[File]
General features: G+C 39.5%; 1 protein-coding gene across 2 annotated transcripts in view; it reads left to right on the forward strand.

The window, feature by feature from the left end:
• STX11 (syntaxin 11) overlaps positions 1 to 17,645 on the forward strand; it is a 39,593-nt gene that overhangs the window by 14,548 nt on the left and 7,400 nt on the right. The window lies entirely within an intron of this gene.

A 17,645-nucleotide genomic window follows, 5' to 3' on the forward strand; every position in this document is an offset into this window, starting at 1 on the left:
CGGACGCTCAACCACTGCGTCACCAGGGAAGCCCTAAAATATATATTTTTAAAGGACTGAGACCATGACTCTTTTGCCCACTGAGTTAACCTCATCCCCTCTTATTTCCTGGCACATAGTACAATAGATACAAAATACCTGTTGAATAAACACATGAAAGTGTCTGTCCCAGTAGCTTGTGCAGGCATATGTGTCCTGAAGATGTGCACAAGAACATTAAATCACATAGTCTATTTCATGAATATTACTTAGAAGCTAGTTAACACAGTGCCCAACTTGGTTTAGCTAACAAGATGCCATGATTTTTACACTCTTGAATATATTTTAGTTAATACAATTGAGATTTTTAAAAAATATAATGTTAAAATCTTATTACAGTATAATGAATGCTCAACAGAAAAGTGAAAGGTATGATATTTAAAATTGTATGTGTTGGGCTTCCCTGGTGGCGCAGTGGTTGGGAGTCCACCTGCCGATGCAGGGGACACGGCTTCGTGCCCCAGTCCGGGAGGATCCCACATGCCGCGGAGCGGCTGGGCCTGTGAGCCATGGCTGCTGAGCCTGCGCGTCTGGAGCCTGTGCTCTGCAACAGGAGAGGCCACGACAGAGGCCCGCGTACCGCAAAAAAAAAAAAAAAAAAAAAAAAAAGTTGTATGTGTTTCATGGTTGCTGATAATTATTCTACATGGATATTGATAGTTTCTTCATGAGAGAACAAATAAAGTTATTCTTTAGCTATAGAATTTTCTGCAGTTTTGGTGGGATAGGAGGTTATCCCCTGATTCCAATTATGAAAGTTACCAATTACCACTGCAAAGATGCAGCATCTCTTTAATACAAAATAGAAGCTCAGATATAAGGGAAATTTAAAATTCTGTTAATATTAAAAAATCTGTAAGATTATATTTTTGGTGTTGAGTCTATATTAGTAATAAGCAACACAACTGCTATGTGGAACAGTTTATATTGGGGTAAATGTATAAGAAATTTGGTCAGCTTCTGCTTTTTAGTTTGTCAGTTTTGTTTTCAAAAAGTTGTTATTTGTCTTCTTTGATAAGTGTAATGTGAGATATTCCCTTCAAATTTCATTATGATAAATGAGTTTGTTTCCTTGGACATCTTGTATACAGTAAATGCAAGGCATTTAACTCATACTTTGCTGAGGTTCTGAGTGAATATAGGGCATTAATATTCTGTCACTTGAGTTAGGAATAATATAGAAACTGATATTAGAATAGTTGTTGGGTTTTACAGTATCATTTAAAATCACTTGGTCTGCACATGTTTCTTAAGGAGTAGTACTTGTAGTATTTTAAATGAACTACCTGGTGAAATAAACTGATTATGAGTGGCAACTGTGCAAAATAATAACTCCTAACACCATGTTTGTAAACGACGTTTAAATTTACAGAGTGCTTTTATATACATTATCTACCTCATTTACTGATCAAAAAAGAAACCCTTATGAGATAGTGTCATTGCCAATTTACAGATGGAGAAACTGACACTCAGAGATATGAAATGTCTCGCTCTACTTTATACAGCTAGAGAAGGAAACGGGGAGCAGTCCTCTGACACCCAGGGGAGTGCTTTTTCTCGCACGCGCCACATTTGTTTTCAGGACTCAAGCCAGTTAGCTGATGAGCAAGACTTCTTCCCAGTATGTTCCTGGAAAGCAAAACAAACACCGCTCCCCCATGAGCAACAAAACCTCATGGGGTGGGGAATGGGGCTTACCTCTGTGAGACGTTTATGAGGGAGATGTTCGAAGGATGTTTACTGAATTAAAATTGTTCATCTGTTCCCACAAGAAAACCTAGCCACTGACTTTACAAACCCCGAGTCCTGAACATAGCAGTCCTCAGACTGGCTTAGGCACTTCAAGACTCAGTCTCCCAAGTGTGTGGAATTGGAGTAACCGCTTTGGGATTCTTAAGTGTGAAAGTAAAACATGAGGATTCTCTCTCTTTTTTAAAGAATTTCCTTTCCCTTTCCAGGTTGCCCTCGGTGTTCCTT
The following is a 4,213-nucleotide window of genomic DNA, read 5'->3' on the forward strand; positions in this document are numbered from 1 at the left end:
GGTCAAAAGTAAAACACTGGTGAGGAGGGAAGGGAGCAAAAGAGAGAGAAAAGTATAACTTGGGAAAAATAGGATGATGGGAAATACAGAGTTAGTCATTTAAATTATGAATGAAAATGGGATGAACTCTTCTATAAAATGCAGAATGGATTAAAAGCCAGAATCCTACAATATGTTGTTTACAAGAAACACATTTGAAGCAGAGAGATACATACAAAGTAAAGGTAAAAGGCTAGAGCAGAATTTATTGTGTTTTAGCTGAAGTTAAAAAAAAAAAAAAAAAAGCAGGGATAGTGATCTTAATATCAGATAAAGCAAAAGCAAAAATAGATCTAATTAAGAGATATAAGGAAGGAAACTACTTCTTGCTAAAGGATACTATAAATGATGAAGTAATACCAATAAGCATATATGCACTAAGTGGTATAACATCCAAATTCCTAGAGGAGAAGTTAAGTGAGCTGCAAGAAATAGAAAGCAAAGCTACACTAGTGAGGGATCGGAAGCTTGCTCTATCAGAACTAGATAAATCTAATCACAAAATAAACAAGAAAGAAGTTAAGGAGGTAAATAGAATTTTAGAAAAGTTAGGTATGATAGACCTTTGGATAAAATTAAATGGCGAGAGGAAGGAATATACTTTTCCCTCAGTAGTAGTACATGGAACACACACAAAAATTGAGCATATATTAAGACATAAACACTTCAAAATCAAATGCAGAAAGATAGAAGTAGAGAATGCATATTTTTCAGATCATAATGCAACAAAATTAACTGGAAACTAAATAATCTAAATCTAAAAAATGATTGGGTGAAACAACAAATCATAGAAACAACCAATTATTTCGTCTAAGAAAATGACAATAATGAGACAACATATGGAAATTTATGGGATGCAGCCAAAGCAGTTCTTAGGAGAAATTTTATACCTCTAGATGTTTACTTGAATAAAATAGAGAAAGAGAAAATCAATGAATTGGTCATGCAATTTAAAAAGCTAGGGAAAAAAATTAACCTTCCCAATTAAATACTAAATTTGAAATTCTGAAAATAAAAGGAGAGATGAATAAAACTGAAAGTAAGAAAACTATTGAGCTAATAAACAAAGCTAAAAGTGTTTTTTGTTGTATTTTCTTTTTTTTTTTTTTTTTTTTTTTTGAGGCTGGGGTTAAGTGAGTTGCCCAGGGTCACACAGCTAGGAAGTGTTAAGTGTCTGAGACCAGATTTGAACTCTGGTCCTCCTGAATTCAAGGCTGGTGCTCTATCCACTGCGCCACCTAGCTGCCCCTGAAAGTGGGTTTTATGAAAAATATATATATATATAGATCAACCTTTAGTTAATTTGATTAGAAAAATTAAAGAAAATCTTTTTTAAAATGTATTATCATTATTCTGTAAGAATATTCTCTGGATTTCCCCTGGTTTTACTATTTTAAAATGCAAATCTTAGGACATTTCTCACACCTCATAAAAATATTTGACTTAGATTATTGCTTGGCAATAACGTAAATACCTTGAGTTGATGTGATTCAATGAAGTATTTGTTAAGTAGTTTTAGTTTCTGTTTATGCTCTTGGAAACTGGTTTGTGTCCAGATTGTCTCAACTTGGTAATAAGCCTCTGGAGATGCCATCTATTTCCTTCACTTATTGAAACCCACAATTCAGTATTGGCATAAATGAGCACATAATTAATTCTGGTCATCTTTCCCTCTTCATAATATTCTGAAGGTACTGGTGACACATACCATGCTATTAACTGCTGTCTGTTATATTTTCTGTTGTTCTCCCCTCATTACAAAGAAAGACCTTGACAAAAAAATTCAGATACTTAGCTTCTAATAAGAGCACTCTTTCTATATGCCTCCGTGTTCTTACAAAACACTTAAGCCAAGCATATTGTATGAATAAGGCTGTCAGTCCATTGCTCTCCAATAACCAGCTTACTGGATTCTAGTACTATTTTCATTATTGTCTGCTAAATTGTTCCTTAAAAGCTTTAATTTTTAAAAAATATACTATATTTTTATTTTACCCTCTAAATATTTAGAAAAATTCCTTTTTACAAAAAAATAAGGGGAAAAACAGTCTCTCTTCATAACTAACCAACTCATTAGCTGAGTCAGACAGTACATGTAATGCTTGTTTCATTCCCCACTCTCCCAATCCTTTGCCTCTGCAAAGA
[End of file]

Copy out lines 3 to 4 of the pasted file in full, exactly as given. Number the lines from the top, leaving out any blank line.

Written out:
• STX11 (syntaxin 11) overlaps positions 1 to 17,645 on the forward strand; it is a 39,593-nt gene that overhangs the window by 14,548 nt on the left and 7,400 nt on the right. The window lies entirely within an intron of this gene.

A 17,645-nucleotide genomic window follows, 5' to 3' on the forward strand; every position in this document is an offset into this window, starting at 1 on the left: